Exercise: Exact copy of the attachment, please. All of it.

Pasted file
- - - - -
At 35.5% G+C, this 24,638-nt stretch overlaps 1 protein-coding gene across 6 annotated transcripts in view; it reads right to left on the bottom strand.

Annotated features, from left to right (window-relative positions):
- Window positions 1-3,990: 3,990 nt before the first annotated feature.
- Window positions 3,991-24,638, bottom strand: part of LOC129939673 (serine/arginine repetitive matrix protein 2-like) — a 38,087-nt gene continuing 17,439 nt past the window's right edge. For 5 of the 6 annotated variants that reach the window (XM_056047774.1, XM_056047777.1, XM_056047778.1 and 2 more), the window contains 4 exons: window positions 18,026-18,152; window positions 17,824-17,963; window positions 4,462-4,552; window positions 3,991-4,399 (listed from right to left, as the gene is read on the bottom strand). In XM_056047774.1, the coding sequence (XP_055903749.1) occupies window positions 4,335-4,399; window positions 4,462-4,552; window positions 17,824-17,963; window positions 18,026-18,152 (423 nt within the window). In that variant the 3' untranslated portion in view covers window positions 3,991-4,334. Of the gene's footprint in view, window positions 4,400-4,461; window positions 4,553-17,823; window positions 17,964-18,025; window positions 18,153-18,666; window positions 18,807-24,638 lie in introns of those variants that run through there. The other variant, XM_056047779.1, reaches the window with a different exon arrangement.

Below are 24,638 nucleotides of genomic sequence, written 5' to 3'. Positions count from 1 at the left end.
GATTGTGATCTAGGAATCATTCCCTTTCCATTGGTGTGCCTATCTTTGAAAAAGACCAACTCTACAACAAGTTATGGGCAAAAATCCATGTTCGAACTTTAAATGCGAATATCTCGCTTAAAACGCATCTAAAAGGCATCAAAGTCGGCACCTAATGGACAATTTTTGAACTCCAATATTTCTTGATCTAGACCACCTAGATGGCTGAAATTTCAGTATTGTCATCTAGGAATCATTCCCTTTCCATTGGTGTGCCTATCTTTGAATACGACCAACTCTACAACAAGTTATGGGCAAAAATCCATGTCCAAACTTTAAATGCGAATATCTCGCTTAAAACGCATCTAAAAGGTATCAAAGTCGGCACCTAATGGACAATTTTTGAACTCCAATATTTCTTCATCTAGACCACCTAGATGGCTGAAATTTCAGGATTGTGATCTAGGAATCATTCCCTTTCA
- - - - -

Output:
At 35.5% G+C, this 24,638-nt stretch overlaps 1 protein-coding gene across 6 annotated transcripts in view; it reads right to left on the bottom strand.

Annotated features, from left to right (window-relative positions):
- Window positions 1-3,990: 3,990 nt before the first annotated feature.
- Window positions 3,991-24,638, bottom strand: part of LOC129939673 (serine/arginine repetitive matrix protein 2-like) — a 38,087-nt gene continuing 17,439 nt past the window's right edge. For 5 of the 6 annotated variants that reach the window (XM_056047774.1, XM_056047777.1, XM_056047778.1 and 2 more), the window contains 4 exons: window positions 18,026-18,152; window positions 17,824-17,963; window positions 4,462-4,552; window positions 3,991-4,399 (listed from right to left, as the gene is read on the bottom strand). In XM_056047774.1, the coding sequence (XP_055903749.1) occupies window positions 4,335-4,399; window positions 4,462-4,552; window positions 17,824-17,963; window positions 18,026-18,152 (423 nt within the window). In that variant the 3' untranslated portion in view covers window positions 3,991-4,334. Of the gene's footprint in view, window positions 4,400-4,461; window positions 4,553-17,823; window positions 17,964-18,025; window positions 18,153-18,666; window positions 18,807-24,638 lie in introns of those variants that run through there. The other variant, XM_056047779.1, reaches the window with a different exon arrangement.

Below are 24,638 nucleotides of genomic sequence, written 5' to 3'. Positions count from 1 at the left end.
GATTGTGATCTAGGAATCATTCCCTTTCCATTGGTGTGCCTATCTTTGAAAAAGACCAACTCTACAACAAGTTATGGGCAAAAATCCATGTTCGAACTTTAAATGCGAATATCTCGCTTAAAACGCATCTAAAAGGCATCAAAGTCGGCACCTAATGGACAATTTTTGAACTCCAATATTTCTTGATCTAGACCACCTAGATGGCTGAAATTTCAGTATTGTCATCTAGGAATCATTCCCTTTCCATTGGTGTGCCTATCTTTGAATACGACCAACTCTACAACAAGTTATGGGCAAAAATCCATGTCCAAACTTTAAATGCGAATATCTCGCTTAAAACGCATCTAAAAGGTATCAAAGTCGGCACCTAATGGACAATTTTTGAACTCCAATATTTCTTCATCTAGACCACCTAGATGGCTGAAATTTCAGGATTGTGATCTAGGAATCATTCCCTTTCA